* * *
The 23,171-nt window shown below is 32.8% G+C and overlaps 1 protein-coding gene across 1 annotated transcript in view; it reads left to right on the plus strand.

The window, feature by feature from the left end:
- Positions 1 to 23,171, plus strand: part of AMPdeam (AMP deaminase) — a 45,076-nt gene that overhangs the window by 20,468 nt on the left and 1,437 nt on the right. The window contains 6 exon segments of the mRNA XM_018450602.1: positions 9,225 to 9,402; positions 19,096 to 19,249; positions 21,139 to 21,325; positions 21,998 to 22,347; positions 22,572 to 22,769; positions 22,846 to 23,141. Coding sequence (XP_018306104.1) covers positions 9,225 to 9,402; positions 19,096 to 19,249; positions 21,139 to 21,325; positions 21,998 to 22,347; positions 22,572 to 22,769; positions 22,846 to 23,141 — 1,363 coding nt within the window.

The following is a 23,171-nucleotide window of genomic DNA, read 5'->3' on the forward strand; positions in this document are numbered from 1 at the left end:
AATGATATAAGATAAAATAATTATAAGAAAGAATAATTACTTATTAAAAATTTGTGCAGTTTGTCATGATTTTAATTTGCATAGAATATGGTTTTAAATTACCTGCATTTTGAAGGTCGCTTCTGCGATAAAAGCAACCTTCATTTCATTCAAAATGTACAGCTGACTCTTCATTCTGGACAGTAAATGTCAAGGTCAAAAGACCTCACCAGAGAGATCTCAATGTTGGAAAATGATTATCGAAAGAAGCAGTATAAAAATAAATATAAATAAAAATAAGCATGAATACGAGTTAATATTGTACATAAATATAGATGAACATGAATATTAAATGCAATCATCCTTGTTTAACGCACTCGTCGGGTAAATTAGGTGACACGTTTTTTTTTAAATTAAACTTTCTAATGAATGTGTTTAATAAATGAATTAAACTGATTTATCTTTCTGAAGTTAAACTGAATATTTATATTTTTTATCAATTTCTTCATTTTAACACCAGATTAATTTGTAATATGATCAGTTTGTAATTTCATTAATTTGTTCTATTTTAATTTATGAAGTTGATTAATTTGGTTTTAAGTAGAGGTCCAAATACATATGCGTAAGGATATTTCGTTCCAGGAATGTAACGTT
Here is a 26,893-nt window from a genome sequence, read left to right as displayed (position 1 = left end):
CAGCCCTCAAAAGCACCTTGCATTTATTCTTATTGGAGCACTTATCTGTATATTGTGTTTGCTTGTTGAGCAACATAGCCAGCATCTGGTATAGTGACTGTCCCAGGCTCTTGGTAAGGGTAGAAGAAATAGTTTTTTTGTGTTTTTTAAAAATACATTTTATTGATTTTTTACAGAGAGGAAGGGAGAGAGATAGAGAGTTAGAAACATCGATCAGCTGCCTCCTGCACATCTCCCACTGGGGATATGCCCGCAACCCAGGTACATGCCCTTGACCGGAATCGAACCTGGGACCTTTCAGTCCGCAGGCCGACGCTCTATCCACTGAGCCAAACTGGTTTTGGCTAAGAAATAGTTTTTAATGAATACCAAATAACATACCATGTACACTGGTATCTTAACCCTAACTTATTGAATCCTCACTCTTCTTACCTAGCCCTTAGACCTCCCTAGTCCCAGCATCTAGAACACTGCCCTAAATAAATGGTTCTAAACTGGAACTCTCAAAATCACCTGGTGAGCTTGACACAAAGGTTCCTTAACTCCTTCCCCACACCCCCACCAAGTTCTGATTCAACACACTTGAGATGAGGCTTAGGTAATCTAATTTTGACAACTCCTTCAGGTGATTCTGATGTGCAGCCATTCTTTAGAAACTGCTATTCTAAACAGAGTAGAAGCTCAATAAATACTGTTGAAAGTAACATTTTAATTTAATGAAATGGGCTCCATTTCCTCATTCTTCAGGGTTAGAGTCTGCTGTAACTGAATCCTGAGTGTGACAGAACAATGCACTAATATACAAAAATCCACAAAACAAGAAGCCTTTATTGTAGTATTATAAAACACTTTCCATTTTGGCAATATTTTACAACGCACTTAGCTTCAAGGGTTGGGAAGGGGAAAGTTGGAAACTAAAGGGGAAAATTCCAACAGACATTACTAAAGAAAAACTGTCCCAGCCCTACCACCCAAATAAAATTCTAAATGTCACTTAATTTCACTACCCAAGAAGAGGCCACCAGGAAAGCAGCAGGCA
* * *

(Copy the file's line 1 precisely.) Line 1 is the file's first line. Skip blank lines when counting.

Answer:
The 23,171-nt window shown below is 32.8% G+C and overlaps 1 protein-coding gene across 1 annotated transcript in view; it reads left to right on the plus strand.